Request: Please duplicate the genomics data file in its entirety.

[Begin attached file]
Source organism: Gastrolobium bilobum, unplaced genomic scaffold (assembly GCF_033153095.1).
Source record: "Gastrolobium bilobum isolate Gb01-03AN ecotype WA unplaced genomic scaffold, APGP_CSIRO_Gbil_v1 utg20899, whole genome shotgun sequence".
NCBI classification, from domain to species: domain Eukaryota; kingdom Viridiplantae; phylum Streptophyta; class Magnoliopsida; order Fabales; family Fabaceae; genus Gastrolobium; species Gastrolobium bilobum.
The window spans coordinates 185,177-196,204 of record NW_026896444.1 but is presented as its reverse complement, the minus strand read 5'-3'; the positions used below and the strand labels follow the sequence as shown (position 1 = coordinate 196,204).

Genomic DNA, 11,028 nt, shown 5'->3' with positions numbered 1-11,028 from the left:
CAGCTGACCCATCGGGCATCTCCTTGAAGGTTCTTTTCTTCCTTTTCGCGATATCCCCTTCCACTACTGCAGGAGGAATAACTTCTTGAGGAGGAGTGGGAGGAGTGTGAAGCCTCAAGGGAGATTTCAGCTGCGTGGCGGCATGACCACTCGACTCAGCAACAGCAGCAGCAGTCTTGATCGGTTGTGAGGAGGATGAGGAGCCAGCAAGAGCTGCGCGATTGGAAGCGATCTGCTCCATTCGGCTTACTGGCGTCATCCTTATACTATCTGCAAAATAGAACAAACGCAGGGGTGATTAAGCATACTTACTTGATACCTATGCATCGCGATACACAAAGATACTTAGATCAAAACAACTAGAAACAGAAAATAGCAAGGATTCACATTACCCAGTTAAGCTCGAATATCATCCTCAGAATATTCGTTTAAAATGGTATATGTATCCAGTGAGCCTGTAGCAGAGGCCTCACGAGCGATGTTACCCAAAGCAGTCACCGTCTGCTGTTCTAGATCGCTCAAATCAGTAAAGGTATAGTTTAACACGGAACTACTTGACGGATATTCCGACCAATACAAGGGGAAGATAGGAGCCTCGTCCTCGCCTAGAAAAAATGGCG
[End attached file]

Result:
Source organism: Gastrolobium bilobum, unplaced genomic scaffold (assembly GCF_033153095.1).
Source record: "Gastrolobium bilobum isolate Gb01-03AN ecotype WA unplaced genomic scaffold, APGP_CSIRO_Gbil_v1 utg20899, whole genome shotgun sequence".
NCBI classification, from domain to species: domain Eukaryota; kingdom Viridiplantae; phylum Streptophyta; class Magnoliopsida; order Fabales; family Fabaceae; genus Gastrolobium; species Gastrolobium bilobum.
The window spans coordinates 185,177-196,204 of record NW_026896444.1 but is presented as its reverse complement, the minus strand read 5'-3'; the positions used below and the strand labels follow the sequence as shown (position 1 = coordinate 196,204).

Genomic DNA, 11,028 nt, shown 5'->3' with positions numbered 1-11,028 from the left:
CAGCTGACCCATCGGGCATCTCCTTGAAGGTTCTTTTCTTCCTTTTCGCGATATCCCCTTCCACTACTGCAGGAGGAATAACTTCTTGAGGAGGAGTGGGAGGAGTGTGAAGCCTCAAGGGAGATTTCAGCTGCGTGGCGGCATGACCACTCGACTCAGCAACAGCAGCAGCAGTCTTGATCGGTTGTGAGGAGGATGAGGAGCCAGCAAGAGCTGCGCGATTGGAAGCGATCTGCTCCATTCGGCTTACTGGCGTCATCCTTATACTATCTGCAAAATAGAACAAACGCAGGGGTGATTAAGCATACTTACTTGATACCTATGCATCGCGATACACAAAGATACTTAGATCAAAACAACTAGAAACAGAAAATAGCAAGGATTCACATTACCCAGTTAAGCTCGAATATCATCCTCAGAATATTCGTTTAAAATGGTATATGTATCCAGTGAGCCTGTAGCAGAGGCCTCACGAGCGATGTTACCCAAAGCAGTCACCGTCTGCTGTTCTAGATCGCTCAAATCAGTAAAGGTATAGTTTAACACGGAACTACTTGACGGATATTCCGACCAATACAAGGGGAAGATAGGAGCCTCGTCCTCGCCTAGAAAAAATGGCG